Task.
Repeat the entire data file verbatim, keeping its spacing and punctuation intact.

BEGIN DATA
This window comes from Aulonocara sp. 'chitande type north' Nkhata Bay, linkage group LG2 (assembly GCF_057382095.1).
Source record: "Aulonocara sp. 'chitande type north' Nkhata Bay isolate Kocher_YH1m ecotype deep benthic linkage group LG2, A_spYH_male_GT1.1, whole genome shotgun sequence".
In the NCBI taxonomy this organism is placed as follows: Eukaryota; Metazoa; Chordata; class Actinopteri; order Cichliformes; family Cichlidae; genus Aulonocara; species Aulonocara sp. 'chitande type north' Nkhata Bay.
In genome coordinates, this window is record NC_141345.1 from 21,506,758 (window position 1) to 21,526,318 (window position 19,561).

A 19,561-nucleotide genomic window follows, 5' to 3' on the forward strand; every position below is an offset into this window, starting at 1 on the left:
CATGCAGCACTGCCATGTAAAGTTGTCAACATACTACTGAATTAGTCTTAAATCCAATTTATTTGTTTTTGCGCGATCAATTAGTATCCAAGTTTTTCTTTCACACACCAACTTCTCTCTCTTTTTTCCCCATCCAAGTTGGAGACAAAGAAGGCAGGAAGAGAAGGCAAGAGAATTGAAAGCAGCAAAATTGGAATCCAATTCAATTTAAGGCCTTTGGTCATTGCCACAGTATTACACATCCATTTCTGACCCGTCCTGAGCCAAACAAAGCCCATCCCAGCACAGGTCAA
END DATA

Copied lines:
This window comes from Aulonocara sp. 'chitande type north' Nkhata Bay, linkage group LG2 (assembly GCF_057382095.1).
Source record: "Aulonocara sp. 'chitande type north' Nkhata Bay isolate Kocher_YH1m ecotype deep benthic linkage group LG2, A_spYH_male_GT1.1, whole genome shotgun sequence".
In the NCBI taxonomy this organism is placed as follows: Eukaryota; Metazoa; Chordata; class Actinopteri; order Cichliformes; family Cichlidae; genus Aulonocara; species Aulonocara sp. 'chitande type north' Nkhata Bay.
In genome coordinates, this window is record NC_141345.1 from 21,506,758 (window position 1) to 21,526,318 (window position 19,561).

A 19,561-nucleotide genomic window follows, 5' to 3' on the forward strand; every position below is an offset into this window, starting at 1 on the left:
CATGCAGCACTGCCATGTAAAGTTGTCAACATACTACTGAATTAGTCTTAAATCCAATTTATTTGTTTTTGCGCGATCAATTAGTATCCAAGTTTTTCTTTCACACACCAACTTCTCTCTCTTTTTTCCCCATCCAAGTTGGAGACAAAGAAGGCAGGAAGAGAAGGCAAGAGAATTGAAAGCAGCAAAATTGGAATCCAATTCAATTTAAGGCCTTTGGTCATTGCCACAGTATTACACATCCATTTCTGACCCGTCCTGAGCCAAACAAAGCCCATCCCAGCACAGGTCAA